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Thread: “Pixie Dust and Unicorn Tears”

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    Default “Pixie Dust and Unicorn Tears”

    By Chris toph er Koch
    Getting your head around locating
    theory relies on an understanding
    of at least a few simple rules regarding
    the behavior of electricity -- the
    movement of free electrons. Key
    among these is that electricity and
    magnetism are linked. Where electricity
    is present, magnetic fields will
    also be present. Alternating current
    creates a moving magnetic field
    that we call “signal.” The behavior
    of this magnetic field changes predictably
    with changes in the rate of
    the alternating current (frequency).
    But, have you ever felt that there
    were elements of locating theory
    that seemed difficult to understand
    even when explained in supposedly
    simple terms?
    You’re not alone. In his book, “There
    are No Electrons: Electronics for
    Earthlings”, author Kenn Amdahl
    commiserates, “If you find some irritating
    inconsistencies in the electron
    theory, don’t worry... The electron
    theory doesn’t answer these
    questions. It works. That’s why it’s
    not called the electron hypothesis.
    On the other hand, it has never been
    conclusively proven. That’s why it’s
    not called the electron law.” Amdahl
    also writes, “If there is magic in the
    universe, the evidence must surely
    be electricity...”
    One of the things that each of us
    who has studied locating theory is
    familiar with, even if only from the
    user’s manual that came with your
    instrument, is an illustration of signal
    showing it as concentric rings
    of magnetism radiating outward
    from a central conductor. This, we
    are to understand, is how our signal
    would appear from the
    front or the rear, if you
    could crouch down and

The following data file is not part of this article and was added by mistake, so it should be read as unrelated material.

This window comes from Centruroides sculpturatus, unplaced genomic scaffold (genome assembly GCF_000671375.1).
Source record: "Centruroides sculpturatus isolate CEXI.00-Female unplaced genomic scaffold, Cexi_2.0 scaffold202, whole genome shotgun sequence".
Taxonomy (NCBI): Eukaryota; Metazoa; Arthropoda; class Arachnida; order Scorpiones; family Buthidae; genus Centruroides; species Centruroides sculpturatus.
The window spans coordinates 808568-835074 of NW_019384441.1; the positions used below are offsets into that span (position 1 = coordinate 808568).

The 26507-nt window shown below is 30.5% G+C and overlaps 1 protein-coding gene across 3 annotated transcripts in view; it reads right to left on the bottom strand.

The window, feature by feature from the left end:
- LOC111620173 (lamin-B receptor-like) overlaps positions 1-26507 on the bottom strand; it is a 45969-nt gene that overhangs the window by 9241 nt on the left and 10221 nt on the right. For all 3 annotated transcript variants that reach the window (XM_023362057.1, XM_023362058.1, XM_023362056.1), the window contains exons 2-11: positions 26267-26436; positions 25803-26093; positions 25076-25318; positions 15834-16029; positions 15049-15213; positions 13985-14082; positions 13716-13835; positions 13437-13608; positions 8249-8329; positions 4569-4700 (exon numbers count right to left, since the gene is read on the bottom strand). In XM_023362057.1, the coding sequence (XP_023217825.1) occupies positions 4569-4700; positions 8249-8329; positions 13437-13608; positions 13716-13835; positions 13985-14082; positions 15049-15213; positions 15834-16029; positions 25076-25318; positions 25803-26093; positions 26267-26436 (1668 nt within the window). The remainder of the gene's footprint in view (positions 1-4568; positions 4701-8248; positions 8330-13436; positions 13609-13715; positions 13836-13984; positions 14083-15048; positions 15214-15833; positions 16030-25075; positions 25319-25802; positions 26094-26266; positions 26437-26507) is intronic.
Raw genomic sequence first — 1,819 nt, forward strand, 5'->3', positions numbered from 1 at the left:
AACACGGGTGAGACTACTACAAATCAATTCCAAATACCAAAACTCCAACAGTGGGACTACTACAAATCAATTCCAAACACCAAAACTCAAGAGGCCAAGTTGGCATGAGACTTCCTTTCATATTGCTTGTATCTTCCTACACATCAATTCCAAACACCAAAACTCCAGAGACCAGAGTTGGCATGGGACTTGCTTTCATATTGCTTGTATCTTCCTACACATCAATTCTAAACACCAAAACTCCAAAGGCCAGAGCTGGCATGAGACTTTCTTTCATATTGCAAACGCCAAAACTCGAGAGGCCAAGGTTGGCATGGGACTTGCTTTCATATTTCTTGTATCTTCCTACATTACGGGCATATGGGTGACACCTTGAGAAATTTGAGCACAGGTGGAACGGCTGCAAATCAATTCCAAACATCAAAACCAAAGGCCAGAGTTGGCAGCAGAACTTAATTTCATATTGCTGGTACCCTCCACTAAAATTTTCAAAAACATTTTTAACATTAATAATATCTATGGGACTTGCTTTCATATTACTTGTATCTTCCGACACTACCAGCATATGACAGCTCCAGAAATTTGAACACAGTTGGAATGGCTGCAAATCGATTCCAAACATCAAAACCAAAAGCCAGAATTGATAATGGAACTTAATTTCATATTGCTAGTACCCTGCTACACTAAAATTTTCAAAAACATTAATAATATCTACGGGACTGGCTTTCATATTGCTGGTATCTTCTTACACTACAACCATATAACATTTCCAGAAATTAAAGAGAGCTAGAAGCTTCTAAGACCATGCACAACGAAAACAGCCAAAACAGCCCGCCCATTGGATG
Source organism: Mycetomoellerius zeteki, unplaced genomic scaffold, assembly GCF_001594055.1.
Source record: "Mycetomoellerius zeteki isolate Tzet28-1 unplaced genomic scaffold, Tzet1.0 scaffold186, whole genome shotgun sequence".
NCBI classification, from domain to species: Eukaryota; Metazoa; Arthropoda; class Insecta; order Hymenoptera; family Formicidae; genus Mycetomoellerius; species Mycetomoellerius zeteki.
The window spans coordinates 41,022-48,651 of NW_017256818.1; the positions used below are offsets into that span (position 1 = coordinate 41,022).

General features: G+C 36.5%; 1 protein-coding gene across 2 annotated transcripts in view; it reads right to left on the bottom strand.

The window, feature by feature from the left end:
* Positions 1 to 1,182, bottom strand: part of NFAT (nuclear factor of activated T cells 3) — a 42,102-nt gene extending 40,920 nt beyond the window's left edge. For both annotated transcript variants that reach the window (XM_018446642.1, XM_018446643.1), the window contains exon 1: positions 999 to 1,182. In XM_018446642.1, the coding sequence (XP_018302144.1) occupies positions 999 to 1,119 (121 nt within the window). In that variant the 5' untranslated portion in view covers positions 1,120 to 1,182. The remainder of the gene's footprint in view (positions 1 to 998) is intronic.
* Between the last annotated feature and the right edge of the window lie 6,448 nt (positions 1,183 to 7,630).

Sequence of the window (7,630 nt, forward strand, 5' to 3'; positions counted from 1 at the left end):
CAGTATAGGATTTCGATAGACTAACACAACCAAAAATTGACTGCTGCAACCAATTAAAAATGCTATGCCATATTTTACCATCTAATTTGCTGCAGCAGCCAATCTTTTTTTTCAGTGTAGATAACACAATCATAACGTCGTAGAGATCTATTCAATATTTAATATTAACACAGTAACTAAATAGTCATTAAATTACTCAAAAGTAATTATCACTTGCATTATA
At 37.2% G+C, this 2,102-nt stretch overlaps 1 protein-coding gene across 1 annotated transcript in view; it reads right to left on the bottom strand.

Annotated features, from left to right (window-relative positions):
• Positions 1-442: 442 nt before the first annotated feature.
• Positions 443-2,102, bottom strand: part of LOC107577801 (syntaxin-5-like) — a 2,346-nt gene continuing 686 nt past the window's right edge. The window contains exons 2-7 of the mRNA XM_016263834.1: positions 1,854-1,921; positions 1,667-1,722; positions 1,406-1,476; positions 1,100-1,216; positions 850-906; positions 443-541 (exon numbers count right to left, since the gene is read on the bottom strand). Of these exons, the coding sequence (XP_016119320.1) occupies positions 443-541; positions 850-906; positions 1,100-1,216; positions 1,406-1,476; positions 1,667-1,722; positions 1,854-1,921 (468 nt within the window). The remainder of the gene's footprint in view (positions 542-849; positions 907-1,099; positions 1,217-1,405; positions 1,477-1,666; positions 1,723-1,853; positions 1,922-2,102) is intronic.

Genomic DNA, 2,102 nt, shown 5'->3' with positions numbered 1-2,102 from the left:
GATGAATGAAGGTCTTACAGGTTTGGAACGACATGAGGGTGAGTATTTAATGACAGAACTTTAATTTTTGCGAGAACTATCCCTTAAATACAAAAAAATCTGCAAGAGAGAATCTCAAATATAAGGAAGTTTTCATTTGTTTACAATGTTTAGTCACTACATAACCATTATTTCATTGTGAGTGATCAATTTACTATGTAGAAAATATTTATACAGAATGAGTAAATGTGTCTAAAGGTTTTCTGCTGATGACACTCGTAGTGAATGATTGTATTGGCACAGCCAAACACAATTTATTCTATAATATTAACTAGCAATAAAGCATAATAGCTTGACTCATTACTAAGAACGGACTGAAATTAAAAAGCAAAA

look at your conductor
    head on. This diagram is
    everywhere. It’s so ubiquitous
    that I doubt anyone,
    anywhere, would
    dare assert a copyright
    claim. It’s just what signal
    looks like.
    But hang on for just a
    second. What exactly is
    signal? Signal is a moving
    magnetic field. As
    human beings, we have
    no sensory means to experience
    magnetism. We
    can’t see it, hear it, smell
    it, taste it, or feel it on our
    skin. Magnetism is invisible
    to all human detection.
    This would seem to
    create a serious problem
    for even the most talented
    of illustrators. Add to this difficulty
    that underground utility locating
    relies not just on magnetism, but on
    a moving magnetic field. So, signal
    isn’t just invisible, it’s also on the
    move. And in fact, it’s in one hell of
    a hurry. The lowest frequency signal
    that any of us routinely deals with
    goes through a complete positive
    and negative phase (one full cycle)
    sixty times each second (60Hz or “60
    cycle”). Pity the illustrator for a moment,
    then ask him to also draw it
    from the side (a sine wave).
    With these kinds of challenges to
    understanding locating theory so
    superficially evident, is it any wonder
    that many talented and skilled
    technicians are still a little shaky on
    exactly how it is that they do what
    they do?
    If you’re in rough shape and find
    yourself in the hospital, your doctor
    can have an x-ray done to get
    a look at what’s going on inside
    of you, underneath the surface. If
    that physician needs a really good
    look, they can request an MRI. With
    these sophisticated instruments
    at their disposal and with an advanced
    degree on the wall, one
    thing they won’t do is guarantee
    you what they’ll find when they actually
    open you up.
    With less sophisticated instruments,
    locating technicians from coastto-
    coast head out into the field
    every day to mark unseen utilities
    in crowded rights-of-way under a
    variety of conditions, relying on the
    presence of something they cannot
    physically perceive and whose very
    existence is not fully understood.
    It’s kind of magical when you think
    about it.
    Christopher Koch is president of
    Hance Utility Services and the Locator
    School. Over the past decade, he has
    been responsible for training locators
    in 22 states, Canada and Australia.
    Koch currently serves as President
    of NULCA and helped craft the 2009
    revision to the NULCA Competency
    Standard. He can be reached by email
    at Christopherkoch@live.com
    DP
    Common signal
    illustration

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    Default Re: “Pixie Dust and Unicorn Tears”

    THAT is some good stuff. Never thought to look at it like that!
    wise men talk because they have something to say and fools because they have to say something....plato

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